Unmanned aerial vehicles : do they pose legal challenges ?
Ian Henderson and Bryan Cavanagh
New technologies and the law of armed conflict
The Hague : T.M.C. Asser Press, 2014
Bibliographie : p. 211-212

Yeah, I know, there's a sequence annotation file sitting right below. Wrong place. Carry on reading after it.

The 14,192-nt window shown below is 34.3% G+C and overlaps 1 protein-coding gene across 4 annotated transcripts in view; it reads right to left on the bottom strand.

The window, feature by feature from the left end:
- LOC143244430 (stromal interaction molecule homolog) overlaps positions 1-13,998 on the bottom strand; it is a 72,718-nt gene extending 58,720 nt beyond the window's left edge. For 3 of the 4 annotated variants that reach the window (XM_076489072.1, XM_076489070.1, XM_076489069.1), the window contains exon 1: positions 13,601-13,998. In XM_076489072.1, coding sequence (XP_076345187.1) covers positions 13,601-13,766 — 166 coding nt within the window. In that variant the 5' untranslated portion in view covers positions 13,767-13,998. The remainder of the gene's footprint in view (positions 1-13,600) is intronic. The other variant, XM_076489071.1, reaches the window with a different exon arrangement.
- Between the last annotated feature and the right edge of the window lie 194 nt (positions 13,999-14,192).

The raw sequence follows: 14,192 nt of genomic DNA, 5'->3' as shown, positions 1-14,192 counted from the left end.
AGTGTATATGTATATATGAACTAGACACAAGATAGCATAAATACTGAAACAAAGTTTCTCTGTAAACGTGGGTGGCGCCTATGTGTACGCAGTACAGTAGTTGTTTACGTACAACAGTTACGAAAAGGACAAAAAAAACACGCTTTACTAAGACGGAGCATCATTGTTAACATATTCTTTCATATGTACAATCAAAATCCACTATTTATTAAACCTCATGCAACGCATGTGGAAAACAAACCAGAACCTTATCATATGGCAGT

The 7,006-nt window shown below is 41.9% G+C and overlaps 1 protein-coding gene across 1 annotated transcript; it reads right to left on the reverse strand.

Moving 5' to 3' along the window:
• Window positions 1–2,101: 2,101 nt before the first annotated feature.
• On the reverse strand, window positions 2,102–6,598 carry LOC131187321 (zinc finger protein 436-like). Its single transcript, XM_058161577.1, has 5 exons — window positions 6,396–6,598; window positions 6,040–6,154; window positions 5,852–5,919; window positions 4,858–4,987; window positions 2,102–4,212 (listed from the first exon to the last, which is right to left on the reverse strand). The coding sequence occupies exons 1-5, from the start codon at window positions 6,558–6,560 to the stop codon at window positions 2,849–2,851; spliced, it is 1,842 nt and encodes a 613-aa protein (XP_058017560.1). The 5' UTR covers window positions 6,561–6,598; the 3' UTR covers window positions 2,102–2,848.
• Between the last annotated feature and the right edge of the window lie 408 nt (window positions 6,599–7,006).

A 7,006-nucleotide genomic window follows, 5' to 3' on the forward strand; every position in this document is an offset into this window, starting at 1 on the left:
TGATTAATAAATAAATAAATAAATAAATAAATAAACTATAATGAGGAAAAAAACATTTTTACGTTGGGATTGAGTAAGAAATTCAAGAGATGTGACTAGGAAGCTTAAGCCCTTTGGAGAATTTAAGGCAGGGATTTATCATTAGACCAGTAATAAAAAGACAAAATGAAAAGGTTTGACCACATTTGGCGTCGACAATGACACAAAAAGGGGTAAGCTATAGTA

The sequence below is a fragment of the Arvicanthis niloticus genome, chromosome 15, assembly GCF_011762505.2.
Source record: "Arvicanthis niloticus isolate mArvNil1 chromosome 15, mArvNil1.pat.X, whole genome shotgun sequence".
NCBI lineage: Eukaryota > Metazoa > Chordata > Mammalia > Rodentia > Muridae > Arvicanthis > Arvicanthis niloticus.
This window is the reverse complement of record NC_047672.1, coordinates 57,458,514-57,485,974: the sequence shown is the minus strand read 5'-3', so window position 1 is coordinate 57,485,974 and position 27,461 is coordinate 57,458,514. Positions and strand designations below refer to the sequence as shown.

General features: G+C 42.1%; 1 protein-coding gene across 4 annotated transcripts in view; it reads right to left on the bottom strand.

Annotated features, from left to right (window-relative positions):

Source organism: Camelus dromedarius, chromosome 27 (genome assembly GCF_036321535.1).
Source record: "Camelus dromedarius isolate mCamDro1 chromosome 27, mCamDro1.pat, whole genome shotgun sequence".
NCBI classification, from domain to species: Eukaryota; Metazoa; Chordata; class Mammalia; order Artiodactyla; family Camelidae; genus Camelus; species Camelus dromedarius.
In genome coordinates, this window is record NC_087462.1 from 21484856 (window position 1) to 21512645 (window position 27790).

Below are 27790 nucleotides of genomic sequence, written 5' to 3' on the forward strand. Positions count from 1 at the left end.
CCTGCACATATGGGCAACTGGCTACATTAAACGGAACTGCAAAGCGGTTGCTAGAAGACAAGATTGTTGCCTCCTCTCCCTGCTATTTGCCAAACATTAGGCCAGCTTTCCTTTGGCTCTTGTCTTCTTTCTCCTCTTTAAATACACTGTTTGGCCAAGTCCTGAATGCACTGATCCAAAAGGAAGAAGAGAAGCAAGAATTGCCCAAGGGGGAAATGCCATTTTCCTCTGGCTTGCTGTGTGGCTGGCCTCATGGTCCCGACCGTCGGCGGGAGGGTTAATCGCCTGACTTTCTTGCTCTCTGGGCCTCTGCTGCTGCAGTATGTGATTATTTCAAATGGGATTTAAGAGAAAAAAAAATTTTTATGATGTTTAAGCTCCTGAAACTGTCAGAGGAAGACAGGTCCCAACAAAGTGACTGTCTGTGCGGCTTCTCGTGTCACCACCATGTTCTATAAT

While Unmanned Aerial Vehicles (UAVs) have been part of warfare for over 150 years, the recent increase in their use, particularly as part of targeted strikes in Afghanistan, Pakistan and Yemen, has resulted in heightened public and academic interest. A significant amount of the public and academic debate has focused on public international law issues. This chapter examines the most relevant aspects of international law to UAV operations, namely the law concerning the resort to and use of force by states (jus ad bellum and jus in bello). Drawing on the recently released Manual on International Law Applicable to Air and Missile Warfare published by the Program on Humanitarian Policy and Conflict Research at Harvard University, the authors critically examine the following main legal issues in relation to UAV operations: can a state respond in national self-defence to the actions of a non-state actor acting independently of any state; can a state use force in the territory of a third state against a non-state actor (what are the geographic limits of a non-international armed conflict?); what is the status of a civilian operator of a UAV in a non-international armed conflict; and is there is an obligation under the law of armed conflict to positively consider the option of capture prior to attempting to kill? While the authors believe that there are preferred legal positions to be adopted on these points, it would be misleading to indicate that there are concluded positions that represent ‘the law’. Rather, there is a variety of views, some of which command more or less agreement from states, judicial fora and commentators. Some positions certainly are more consistent with historical and more recent state practice, and it is generally those positions that the authors have found more persuasive.